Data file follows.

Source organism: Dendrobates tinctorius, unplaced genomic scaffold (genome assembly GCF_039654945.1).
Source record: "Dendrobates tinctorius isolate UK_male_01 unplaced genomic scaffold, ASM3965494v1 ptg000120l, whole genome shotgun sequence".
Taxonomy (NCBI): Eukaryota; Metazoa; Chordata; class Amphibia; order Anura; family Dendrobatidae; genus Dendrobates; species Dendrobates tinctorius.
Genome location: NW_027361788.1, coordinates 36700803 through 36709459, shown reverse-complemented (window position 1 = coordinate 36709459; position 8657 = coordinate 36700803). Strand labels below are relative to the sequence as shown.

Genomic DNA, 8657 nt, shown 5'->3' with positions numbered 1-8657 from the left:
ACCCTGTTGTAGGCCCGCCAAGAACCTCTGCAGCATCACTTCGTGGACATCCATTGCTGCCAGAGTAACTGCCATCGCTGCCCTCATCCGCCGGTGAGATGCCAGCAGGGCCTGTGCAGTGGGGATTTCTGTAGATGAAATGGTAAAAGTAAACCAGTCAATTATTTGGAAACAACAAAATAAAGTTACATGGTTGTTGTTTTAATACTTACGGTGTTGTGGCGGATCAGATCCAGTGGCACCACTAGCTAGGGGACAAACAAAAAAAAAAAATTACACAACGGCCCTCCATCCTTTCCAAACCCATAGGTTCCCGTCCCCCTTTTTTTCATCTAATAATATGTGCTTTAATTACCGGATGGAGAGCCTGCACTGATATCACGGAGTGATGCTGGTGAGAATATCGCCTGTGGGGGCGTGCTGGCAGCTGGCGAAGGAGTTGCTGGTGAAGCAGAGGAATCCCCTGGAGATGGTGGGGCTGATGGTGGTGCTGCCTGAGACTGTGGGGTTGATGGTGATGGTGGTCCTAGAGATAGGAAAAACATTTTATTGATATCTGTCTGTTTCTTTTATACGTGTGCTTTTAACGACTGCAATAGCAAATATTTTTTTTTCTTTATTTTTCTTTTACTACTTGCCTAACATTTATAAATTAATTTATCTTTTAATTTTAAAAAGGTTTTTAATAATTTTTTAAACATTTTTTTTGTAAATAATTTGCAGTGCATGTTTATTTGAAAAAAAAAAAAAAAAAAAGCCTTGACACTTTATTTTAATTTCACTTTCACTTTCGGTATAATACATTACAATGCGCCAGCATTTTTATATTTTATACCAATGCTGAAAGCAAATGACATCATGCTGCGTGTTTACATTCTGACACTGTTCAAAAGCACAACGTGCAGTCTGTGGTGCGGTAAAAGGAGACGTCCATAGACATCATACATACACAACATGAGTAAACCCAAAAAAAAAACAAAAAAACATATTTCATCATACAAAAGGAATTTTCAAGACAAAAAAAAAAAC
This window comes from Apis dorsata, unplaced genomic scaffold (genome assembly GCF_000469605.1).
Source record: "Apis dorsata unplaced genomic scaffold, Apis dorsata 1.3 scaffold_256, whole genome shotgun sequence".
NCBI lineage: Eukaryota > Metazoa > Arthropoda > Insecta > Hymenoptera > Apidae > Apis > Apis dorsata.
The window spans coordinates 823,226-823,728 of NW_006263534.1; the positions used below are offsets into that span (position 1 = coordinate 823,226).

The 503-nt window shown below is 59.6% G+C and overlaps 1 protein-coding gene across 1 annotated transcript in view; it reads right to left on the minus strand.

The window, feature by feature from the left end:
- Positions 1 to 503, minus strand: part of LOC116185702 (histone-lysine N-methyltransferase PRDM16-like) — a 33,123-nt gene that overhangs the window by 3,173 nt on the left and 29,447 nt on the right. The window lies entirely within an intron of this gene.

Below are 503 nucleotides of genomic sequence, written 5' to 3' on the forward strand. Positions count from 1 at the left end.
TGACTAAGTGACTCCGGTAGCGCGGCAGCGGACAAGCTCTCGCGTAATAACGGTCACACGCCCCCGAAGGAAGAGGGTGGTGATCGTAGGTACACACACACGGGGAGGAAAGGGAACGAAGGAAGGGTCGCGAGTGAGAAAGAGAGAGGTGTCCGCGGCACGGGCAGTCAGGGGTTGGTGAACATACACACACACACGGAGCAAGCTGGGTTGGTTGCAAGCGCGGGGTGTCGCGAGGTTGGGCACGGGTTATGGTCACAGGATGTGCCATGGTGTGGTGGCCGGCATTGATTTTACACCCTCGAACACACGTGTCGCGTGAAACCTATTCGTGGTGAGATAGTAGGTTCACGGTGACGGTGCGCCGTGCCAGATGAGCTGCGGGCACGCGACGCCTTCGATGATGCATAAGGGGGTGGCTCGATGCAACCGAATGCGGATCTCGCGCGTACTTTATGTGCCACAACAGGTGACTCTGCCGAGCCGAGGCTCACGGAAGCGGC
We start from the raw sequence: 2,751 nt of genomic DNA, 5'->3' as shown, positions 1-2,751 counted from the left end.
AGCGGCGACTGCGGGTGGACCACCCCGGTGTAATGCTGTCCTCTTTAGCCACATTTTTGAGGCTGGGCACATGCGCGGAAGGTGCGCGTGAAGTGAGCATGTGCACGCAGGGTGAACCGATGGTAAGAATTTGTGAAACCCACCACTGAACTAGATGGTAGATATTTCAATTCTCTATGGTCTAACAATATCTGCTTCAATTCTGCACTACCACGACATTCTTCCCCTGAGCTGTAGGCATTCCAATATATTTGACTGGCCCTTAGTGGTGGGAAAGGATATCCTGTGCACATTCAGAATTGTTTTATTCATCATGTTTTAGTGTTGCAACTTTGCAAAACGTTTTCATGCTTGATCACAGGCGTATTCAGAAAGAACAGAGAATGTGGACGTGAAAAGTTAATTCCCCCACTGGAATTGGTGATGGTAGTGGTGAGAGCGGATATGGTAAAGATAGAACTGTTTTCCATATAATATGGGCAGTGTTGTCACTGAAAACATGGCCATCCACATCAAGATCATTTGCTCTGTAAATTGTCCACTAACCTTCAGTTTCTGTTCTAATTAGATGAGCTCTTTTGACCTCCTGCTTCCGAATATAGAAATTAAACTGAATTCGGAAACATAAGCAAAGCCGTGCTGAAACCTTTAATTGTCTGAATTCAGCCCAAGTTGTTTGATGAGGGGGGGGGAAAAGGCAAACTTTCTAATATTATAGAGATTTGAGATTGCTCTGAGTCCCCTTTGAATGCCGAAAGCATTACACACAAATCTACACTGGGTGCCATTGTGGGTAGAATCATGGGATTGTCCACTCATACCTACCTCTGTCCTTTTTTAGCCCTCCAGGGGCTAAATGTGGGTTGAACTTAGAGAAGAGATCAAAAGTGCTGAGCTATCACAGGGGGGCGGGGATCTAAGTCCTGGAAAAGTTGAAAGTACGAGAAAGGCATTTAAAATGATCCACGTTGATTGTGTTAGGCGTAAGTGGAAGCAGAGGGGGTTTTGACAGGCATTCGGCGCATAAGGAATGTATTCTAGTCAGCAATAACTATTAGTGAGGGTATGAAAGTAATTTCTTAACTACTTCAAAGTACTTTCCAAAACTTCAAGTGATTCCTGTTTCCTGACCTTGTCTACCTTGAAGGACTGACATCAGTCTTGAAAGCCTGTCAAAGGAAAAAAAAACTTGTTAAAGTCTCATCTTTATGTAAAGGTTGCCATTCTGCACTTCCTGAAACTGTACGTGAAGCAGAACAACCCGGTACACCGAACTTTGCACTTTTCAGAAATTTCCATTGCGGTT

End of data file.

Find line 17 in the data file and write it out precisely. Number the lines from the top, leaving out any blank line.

AGCGGCGACTGCGGGTGGACCACCCCGGTGTAATGCTGTCCTCTTTAGCCACATTTTTGAGGCTGGGCACATGCGCGGAAGGTGCGCGTGAAGTGAGCATGTGCACGCAGGGTGAACCGATGGTAAGAATTTGTGAAACCCACCACTGAACTAGATGGTAGATATTTCAATTCTCTATGGTCTAACAATATCTGCTTCAATTCTGCACTACCACGACATTCTTCCCCTGAGCTGTAGGCATTCCAATATATTTGACTGGCCCTTAGTGGTGGGAAAGGATATCCTGTGCACATTCAGAATTGTTTTATTCATCATGTTTTAGTGTTGCAACTTTGCAAAACGTTTTCATGCTTGATCACAGGCGTATTCAGAAAGAACAGAGAATGTGGACGTGAAAAGTTAATTCCCCCACTGGAATTGGTGATGGTAGTGGTGAGAGCGGATATGGTAAAGATAGAACTGTTTTCCATATAATATGGGCAGTGTTGTCACTGAAAACATGGCCATCCACATCAAGATCATTTGCTCTGTAAATTGTCCACTAACCTTCAGTTTCTGTTCTAATTAGATGAGCTCTTTTGACCTCCTGCTTCCGAATATAGAAATTAAACTGAATTCGGAAACATAAGCAAAGCCGTGCTGAAACCTTTAATTGTCTGAATTCAGCCCAAGTTGTTTGATGAGGGGGGGGGAAAAGGCAAACTTTCTAATATTATAGAGATTTGAGATTGCTCTGAGTCCCCTTTGAATGCCGAAAGCATTACACACAAATCTACACTGGGTGCCATTGTGGGTAGAATCATGGGATTGTCCACTCATACCTACCTCTGTCCTTTTTTAGCCCTCCAGGGGCTAAATGTGGGTTGAACTTAGAGAAGAGATCAAAAGTGCTGAGCTATCACAGGGGGGCGGGGATCTAAGTCCTGGAAAAGTTGAAAGTACGAGAAAGGCATTTAAAATGATCCACGTTGATTGTGTTAGGCGTAAGTGGAAGCAGAGGGGGTTTTGACAGGCATTCGGCGCATAAGGAATGTATTCTAGTCAGCAATAACTATTAGTGAGGGTATGAAAGTAATTTCTTAACTACTTCAAAGTACTTTCCAAAACTTCAAGTGATTCCTGTTTCCTGACCTTGTCTACCTTGAAGGACTGACATCAGTCTTGAAAGCCTGTCAAAGGAAAAAAAAACTTGTTAAAGTCTCATCTTTATGTAAAGGTTGCCATTCTGCACTTCCTGAAACTGTACGTGAAGCAGAACAACCCGGTACACCGAACTTTGCACTTTTCAGAAATTTCCATTGCGGTT